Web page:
WHY DOES MY BOAT PERFORM DIFFERENTLY ON A HOT DAY VERSES A COOL EVENING?

It is a known fact that weather conditions exert a profound effect on power output of internal combustion engines. Therefore, established horsepower ratings refer to the power that the engine will produce at its rated rpm under a specific combination of weather conditions.

Corporations internationally have settled on adoption of I.S.O. (International Standards Organization) engine test standards, as set forth in I.S.O. 3046 standardizing the computation of horsepower from data obtained on the dynamometer, correcting all values to the power that the engine will produce at sea level, at 30% relative humidity at 70 deg.F (20 deg.C) temperature and a barometric pressure of 29.61 inches of mercury.
  • Summer Conditions of high temperature, low barometric pressure and high humidity all combine to reduce the engine power. This, in turn, is reflected in decreased boat speeds–as much as 2 or 3 miles-per-hour (3 or 5 Km per-hour) in some cases. Nothing will regain this speed for the boater, but the coming of cool, dry weather.
In pointing out the practical consequences of weather effects, an engine–running on a hot, humid summer day–may encounter a loss of as much as 14% of the horsepower it would produce on a dry, brisk spring or fall day. The horsepower, that any internal combustion engine produces, depends upon the density of the air that it consumes and, in turn, this density is dependent upon the temperature of the air, its barometric pressure and water vapor (or humidity) content.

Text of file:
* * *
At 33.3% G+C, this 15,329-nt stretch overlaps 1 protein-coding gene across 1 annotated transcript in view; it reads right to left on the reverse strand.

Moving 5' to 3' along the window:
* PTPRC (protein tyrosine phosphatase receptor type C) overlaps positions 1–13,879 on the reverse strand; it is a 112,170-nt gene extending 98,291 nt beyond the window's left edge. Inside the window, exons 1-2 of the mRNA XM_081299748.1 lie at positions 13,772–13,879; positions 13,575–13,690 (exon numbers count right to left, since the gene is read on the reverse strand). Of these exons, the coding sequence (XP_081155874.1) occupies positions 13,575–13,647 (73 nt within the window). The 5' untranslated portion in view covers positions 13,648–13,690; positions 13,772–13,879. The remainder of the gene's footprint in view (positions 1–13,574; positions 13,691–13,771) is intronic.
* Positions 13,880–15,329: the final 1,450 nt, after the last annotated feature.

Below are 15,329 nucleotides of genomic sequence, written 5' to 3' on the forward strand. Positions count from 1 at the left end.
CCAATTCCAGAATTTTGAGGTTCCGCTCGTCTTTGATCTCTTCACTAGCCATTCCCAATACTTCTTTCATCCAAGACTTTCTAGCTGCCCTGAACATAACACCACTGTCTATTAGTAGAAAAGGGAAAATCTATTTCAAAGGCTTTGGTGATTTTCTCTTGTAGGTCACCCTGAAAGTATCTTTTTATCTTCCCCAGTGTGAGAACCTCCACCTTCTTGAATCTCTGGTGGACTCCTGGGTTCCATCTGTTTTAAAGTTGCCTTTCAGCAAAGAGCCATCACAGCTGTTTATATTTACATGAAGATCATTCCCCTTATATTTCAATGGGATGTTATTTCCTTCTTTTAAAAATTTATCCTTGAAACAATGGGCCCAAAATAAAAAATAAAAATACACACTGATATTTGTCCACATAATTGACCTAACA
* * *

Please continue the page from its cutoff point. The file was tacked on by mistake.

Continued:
Accompanying this weather-inspired loss of power is a second but more subtle loss. At rigging time in early spring, the engine was equipped with a propeller that allowed the engine to turn within its recommended rpm range at full throttle. With the coming of the summer weather and the consequent drop in available horsepower, this propeller will, in effect, become too large. Consequently, the engine operates at less than its recommended rpm.

Due to the horsepower/rpm characteristics of an engine, this will result in further loss of horsepower at the propeller with another decrease in boat speed. This secondary loss, however, can be regained by switching to a smaller pitch propeller that allows the engine to again run at recommended rpm.